We like to think that because most New Yorkers live above the shop, we are the restaurant capital of the world. Yet even with the heralded arrival of Danny Bowien, it turns out San Francisco kicks our (pork) butt when it comes to restaurants per capita. Even worse, so does Fairfield County in Connecticut and–gulp–Long Island.
Chefs and restaurateurs, rejoice: a rigorous statistical analysis of the three most recent New York Times restaurant critics suggests that current critic Pete Wells is ever-so-slightly more liberal with the stars than predecessors Sam Sifton and Frank Bruni.
Looking at the three critics’ first six months on the job side-by-side, The Daily Meal’s executive editor Arthur Bovino found that Mssrs. Wells, Sifton, and Bruni all reviewed the same number of restaurants. During those heady and caloric early days, Mr. Wells gave out three more stars than Mr. Bruni and fourteen more than Mr. Sifton.
This morning, The Observer published a column by culinary bon vivant, chef, restaurant-owner, and writer Eddie Huang on the matter of Red Rooster, the Harlem fine-dining restaurant serving the nu-soul food of culinary darling Marcus Samuelsson, whose memoir Yes, Chef comes out this week. The reaction has been—to say the least—fiery.
Now, Marcus Samuelsson himself has weighed in.
THE HIPPING POINT
Does anybody want to run Tavern on the Green anymore?
Once the most profitable (if also mocked) restaurant on the planet, Tavern on the Green cannot seem to get any love anymore. Not even Donald Trump wants anything to do with it, nor do most of the two dozen restaurateurs who first checked in on the space. According to Crain’s, there are six firms vying for control of the once-hallowed haunt, none of whom are especially distinguished.
Babbo's Big Boy
Roberta’s of Bushwick, Brooklyn, has traditionally been the only restaurant that could ever inspire Manhattanites to take a safari out to the young, hip, and tres chic post-apocalyptic, post-Williamsburg neighborhood.
It is a restaurant that does not take reservations for most parties, which on a busy night, will lead to a wait of anywhere from half an hour to 90 minutes (if you arrive in the middle of a dinner rush). Compared to the other restaurants in the neighborhood, it is slightly pricey.
It has a radio station, and their own garden (with its own blog), and they make their own honey, too. It is also fairly well-regarded, and was undoubtedly instrumental in putting the neighborhood on the map for many people who’d otherwise never venture past the Bedford Stop.
Today, erstwhile New York Times food critic Sam Sifton took a break from his gig as the paper’s national editor to report on the existence of Blanca.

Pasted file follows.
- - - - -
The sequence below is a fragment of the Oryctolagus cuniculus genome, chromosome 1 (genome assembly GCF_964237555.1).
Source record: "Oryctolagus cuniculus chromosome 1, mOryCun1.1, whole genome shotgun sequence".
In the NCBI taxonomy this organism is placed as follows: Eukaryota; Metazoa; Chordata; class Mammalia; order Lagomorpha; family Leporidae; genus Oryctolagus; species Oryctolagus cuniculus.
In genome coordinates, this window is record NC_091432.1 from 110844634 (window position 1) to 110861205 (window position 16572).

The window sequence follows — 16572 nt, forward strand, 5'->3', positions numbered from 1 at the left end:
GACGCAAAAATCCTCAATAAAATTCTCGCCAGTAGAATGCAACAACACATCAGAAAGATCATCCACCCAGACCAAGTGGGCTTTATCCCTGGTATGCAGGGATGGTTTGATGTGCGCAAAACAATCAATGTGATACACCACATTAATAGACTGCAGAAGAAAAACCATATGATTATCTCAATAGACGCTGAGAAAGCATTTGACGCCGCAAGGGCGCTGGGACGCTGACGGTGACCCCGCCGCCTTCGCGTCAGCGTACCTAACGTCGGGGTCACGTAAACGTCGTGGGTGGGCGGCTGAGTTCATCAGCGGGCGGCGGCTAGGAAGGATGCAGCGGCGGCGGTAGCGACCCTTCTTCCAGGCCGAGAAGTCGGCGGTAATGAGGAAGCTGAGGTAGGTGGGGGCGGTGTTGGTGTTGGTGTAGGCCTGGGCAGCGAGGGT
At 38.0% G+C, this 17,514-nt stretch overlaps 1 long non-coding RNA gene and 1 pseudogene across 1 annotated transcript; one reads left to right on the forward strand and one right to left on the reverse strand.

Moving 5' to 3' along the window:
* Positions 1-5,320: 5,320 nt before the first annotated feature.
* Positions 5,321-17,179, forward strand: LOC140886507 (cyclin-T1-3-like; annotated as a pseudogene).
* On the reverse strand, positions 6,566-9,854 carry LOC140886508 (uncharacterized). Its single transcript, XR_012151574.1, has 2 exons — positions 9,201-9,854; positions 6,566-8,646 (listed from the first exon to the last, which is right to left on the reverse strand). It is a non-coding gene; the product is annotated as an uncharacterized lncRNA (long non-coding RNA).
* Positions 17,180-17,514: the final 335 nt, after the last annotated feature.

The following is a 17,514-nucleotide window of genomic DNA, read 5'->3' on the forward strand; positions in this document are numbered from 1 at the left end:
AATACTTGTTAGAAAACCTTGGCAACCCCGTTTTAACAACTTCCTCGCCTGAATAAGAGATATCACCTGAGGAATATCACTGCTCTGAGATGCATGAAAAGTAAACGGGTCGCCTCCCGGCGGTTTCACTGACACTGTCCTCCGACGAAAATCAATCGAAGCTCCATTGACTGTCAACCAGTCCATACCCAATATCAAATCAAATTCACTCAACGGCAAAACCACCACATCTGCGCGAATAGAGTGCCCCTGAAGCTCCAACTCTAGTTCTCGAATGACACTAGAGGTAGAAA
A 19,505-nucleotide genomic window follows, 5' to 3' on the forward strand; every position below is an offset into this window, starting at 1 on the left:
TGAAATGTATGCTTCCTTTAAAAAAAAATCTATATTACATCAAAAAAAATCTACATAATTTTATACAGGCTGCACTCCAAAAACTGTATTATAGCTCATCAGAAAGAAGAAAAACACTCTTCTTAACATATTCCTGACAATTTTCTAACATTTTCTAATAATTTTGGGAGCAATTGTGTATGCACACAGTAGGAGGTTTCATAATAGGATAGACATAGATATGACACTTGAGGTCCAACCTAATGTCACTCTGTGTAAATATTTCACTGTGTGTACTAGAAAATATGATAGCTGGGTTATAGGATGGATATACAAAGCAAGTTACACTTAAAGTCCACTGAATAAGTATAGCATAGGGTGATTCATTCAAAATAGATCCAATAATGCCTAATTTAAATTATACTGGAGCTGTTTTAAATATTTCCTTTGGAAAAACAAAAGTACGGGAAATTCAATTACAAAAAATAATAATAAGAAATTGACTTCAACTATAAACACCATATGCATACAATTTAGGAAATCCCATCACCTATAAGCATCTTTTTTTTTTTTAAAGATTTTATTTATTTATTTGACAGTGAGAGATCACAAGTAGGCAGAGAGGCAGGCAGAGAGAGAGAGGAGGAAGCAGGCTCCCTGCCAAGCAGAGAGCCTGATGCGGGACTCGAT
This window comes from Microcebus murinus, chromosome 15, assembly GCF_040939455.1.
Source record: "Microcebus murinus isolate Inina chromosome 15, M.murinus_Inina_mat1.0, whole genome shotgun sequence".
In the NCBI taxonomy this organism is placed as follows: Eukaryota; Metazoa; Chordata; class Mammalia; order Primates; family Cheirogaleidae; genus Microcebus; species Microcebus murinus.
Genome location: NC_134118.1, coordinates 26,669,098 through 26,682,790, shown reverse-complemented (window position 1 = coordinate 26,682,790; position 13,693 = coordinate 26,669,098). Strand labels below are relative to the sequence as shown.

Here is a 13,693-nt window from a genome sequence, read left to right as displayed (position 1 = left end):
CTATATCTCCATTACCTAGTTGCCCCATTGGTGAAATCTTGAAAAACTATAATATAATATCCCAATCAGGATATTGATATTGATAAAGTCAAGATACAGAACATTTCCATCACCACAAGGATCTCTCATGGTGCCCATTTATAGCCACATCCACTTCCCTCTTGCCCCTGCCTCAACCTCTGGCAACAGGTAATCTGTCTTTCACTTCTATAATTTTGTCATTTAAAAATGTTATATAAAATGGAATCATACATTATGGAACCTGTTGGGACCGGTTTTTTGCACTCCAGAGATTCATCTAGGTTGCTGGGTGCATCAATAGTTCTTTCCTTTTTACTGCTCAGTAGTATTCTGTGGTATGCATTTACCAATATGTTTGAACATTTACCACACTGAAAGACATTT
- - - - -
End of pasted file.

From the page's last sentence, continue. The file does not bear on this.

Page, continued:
Blanca is a restaurant that sits behind Roberta’s.
Blanca is a restaurant with twelve seats.
Blanca is a restaurant in Bushwick with a $180 per person entry fee.
THERE GOES THE NEIGHBORHOOD
Joseph Bastianich isn’t content being a mere Restaurant Man, as he’d have it. Or even a haute grocer.
“Hopefully, we’re going to change the way people consume,” he said, sitting at a table in Eataly, the Flatiron grocery store he opened in August 2010 in a partnership with Mario Batali, his mother, Lidia, and Italian businessman Oscar Farinetti. Before him was a plate of lentils and a glass of red wine. Asked about the rising price of food, he quickly fired off his reply in his distinctly outer-borough-bred baritone: “We’re going to change the balance of the plate. Less proteins, more carbs, more legumes, more rice, more barley. The era of cheap, abundant food is gone.”
Much attention has been paid to the changes the Barclays Center has wrought on the surrounding brownstone neighborhoods: eminent domain evictions, property values both falling and rising, construction noise, a starchitect fight and a rat tsunami. Yet nothing could have prepared the borough of kings and kombucha for this: Hooters “desperately” wants to open an outlet near the new Nets arena.
For this week’s Observer cover story—a profile of New York City restauranteur, cultural gadabout, and rising food personality Eddie Huang—we spoke with someone well-acquainted with Huang, the world of food celebrity, and the perils of speaking without reserve: Anthony Bourdain.
“They called me a chigger.”
Eddie Huang, the gleefully iconoclastic chef-cum-troublemaker, was in a back room at the Ace Hotel, remembering high school. He’d just finished serving as the host of a Jeremy Lin viewing party for a crowd of the chef’s friends and “three random girls from Twitter.” The wax-paper wrapped bao—the signature Asian bun sandwiches that have been drawing crowds to his restaurant, Baohaus, since December 2009—were long since emptied of their pork-packed glories. The Knicks had fallen to the New Jersey Nets. And Mr. Huang was in a reflective mood.
Keith McNally is the famed New York City restauranteur behind Pastis, Schiller’s, Bright Lights Big City locale The Odeon, Minetta Tavern, and of course, Balthazar (which just today recieved a James Beard nomination), to name a few. They are restaurants as much as they are scenes (figuratively, as they’re stacked with celebrities, or literally, as they’re occasionally television backdrops). Tellingly, Keith McNally’s interview responses couldn’t be better if they were scripted by a brilliant writer (which they basically have been), if not moreso. Take, for example, like the one posted to the site of Bon Appetit today, with news of McNally’s forthcoming first London restaurant.